Queenstown Airport time line

August 14, 1935 - Frankton Aerodrome (later Queenstown Airport) is given a licence to operate by the Civil Aviation Authority. The Frankton Aerodrome Board is established.

• December, 1946 - Southern Scenic Air Services based at Frankton. Uses a grass runway and operates out of the old Frankton Jockey Club buildings.

• December, 1948 - Central Otago councils lobby Government for an air service based at Frankton to link with national air routes. There is limited opportunity because of the short runway length.

• 1958 - The Frankton Aerodrome Board is disbanded.

• May 15, 1961 - The first meeting is held to discuss the forming of a Queenstown Aerodrome Authority with the aim of upgrading and expansion.

• 1964 - The Queenstown Aerodrome Authority becomes the Queenstown Airport Authority.

• November 30, 1964 - Grass runway lengthened to 1500m. First terminal building opened. Mt Cook Company DC3 flights direct from Christchurch arrive. They can carry between 21 and 32 passengers and two crew.

• 1968 - Runway upgraded and sealed to 1341m. Area around the terminal sealed.

• October 14, 1968 - Hawker Sidley 748 aircraft start operating between Christchurch and Queenstown. They can carry between 42 and 58 passengers.

• October, 1968 - Queenstown airport gets a crash fire tender.

• 1969 - Moves begin to expand the airport terminal to respond to increased demand.

• January, 1973 - New terminal building construction finally begins. Completed in 1974, it contains cafeteria, baggage claim area, booking area and carpark.

• Mid-1980s - Newmans Air begins a short-lived service flying Dash 8 turbo-prop aircraft.

• 1989 - Ansett New Zealand starts the first jet aircraft flights (BAe 146 Whisper Jet) into Queenstown Airport.

• 1992 - Air New Zealand introduces Boeing 737-200 flights into Queenstown. The aircraft are fitted with hush kits to comply with local noise requirements.

• 1995 - The first transtasman flights begin, bringing mainly skiers. The international facilities are effective, but basic.

• 1995 to 1998 - The runway is extended and overlaid to enable fully laden jet aircraft to operate directly into Queenstown from around New Zealand and Australia.

• 1996 - New control tower constructed.

• 1998 - Plans begin to construct a new terminal building.

• 2001 - The overlay of the full 1911m of runway completed.

• July 2001 - A new $6 million terminal building is completed to cater for the rapid growth, especially in international arrivals and departures.

• 2003 - Planning begins to treble the size of the terminal building.

• 2007 - Another upgrade, costing $33 million, has the terminal expanded and partly rebuilt. The aircraft apron hard standing area is expanded to 10,000m, a new fire tender purchased and new station building constructed. The car-parking area is expanded and border and security controls upgraded. Navigation systems are also upgraded to minimise flight disruption.

• June, 2009 - Low-cost Qantas subsidiary airline Jetstar launches Queenstown services.

• September, 2009 - Low-fare airline Pacific Blue begins Queenstown flights.

• 2010 - Queenstown Airport has the fourth-largest number of international visitors, has a significant domestic visitor market and has become the fastest-growing airport in New Zealand. International passenger volumes have quadrupled since 2005 and domestic passenger volumes have increased 22%. In the 12 months ended 30 June, 2010, the airport had 811,464 passenger movements - international 107,572 and domestic 703,892.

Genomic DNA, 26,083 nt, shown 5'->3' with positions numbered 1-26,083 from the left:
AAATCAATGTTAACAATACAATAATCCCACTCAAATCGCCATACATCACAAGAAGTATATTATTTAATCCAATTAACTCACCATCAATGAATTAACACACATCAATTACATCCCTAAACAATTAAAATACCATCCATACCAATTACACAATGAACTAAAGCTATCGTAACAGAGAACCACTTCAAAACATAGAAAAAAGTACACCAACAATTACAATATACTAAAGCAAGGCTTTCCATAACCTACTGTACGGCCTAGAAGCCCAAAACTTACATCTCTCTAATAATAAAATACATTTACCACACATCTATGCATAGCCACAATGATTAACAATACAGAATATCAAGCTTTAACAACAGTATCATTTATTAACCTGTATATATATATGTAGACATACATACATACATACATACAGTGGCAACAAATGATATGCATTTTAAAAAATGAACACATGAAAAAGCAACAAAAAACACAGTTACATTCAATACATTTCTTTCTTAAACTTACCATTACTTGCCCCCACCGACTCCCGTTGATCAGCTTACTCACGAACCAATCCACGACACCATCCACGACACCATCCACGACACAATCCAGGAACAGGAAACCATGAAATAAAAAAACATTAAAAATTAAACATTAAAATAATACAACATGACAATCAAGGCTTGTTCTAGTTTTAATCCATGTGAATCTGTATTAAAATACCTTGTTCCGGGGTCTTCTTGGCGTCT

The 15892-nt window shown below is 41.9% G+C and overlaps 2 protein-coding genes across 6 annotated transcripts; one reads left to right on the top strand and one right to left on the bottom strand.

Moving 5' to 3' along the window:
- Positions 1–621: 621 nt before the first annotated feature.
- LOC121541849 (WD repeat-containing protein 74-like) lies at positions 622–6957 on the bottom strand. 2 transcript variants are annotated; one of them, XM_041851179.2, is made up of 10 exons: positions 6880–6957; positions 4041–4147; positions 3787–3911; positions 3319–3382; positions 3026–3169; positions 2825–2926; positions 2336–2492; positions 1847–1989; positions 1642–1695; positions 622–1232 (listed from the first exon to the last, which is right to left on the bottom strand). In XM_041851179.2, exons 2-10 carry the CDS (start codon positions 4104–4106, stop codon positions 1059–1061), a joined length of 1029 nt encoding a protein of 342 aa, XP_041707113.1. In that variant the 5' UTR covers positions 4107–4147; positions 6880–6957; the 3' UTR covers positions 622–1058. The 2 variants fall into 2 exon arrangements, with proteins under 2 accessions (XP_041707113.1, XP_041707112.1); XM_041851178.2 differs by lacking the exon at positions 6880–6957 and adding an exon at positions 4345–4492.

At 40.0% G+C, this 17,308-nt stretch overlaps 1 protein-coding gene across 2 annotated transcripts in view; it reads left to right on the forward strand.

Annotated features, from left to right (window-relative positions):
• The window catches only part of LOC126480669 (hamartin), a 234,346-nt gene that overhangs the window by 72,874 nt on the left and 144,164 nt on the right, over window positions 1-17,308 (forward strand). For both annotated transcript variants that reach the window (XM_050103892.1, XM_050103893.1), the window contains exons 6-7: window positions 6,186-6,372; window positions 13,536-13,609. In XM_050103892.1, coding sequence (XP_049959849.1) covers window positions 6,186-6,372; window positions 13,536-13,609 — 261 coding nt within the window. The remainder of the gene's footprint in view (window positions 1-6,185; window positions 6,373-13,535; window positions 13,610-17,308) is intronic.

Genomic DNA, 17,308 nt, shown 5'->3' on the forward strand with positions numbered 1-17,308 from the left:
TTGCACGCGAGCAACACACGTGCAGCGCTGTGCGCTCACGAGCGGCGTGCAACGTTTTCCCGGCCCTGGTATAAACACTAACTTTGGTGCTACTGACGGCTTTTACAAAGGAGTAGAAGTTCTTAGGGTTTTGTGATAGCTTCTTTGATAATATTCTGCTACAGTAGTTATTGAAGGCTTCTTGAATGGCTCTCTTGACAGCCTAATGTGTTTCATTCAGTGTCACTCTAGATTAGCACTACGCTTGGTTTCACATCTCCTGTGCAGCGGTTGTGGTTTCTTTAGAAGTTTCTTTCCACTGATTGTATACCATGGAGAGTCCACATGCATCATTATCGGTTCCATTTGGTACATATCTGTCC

• April, 2010 - Construction begins of the runway end safety area (resa), which is estimated to cost about $10 million. About 850,000cu m in materials is brought in for the resa - about 450,000cu m of that from Remarkables Park, with the remainder coming from the Shotover Delta and existing airport land.

• April, 2010 - Airport's runway is resealed in a $5 million project, which takes four weeks, about 28 contract staff, 20,000 litres of bitumen and 4000 litres of diesel per night, and 20,000 tonnes of asphalt.

• June, 2010 - Independent commissioners have adjourned the hearing of the Queenstown Airport Corporation's proposal to extend its noise boundaries and operating hours. The corporation wants to expand the noise boundaries and permit night flights to arrive in Queenstown between 10pm and midnight, allowing for tourism growth to 2037.

• July 8, 2010 - Auckland International Airport Ltd acquired an initial 24.99% shareholding of the increased capital in Queenstown Airport by subscribing to four million new shares at a price of $6.91 per share, for a total consideration of $27.7 million.

• July 31, 2010, to June 30, 2011 - Queenstown Airport has the option of allowing Auckland Airport to increase its shareholding to 30%-35% between those dates. The price of the additional shares will be $7.47 per share, plus a lump-sum consideration of $2.2 million, reflecting the additional value of a shareholding over 25%.

• October 2011 - The runway end safety area (resa) construction deadline, is set by the Civil Aviation Authority, to secure international flights at the airport.

• 2015 - Annual passenger movements at Queenstown Airport are expected to reach 1.25 million, a 54% increase on the 811,000 passengers in the year to June 30, 2010.

• 2037 - More than two million passengers a year are predicted to be using Queenstown Airport, more than four times the current level.

Sources: Lakes District Museum, Queenstown Airport Corporation and ODT files.

 

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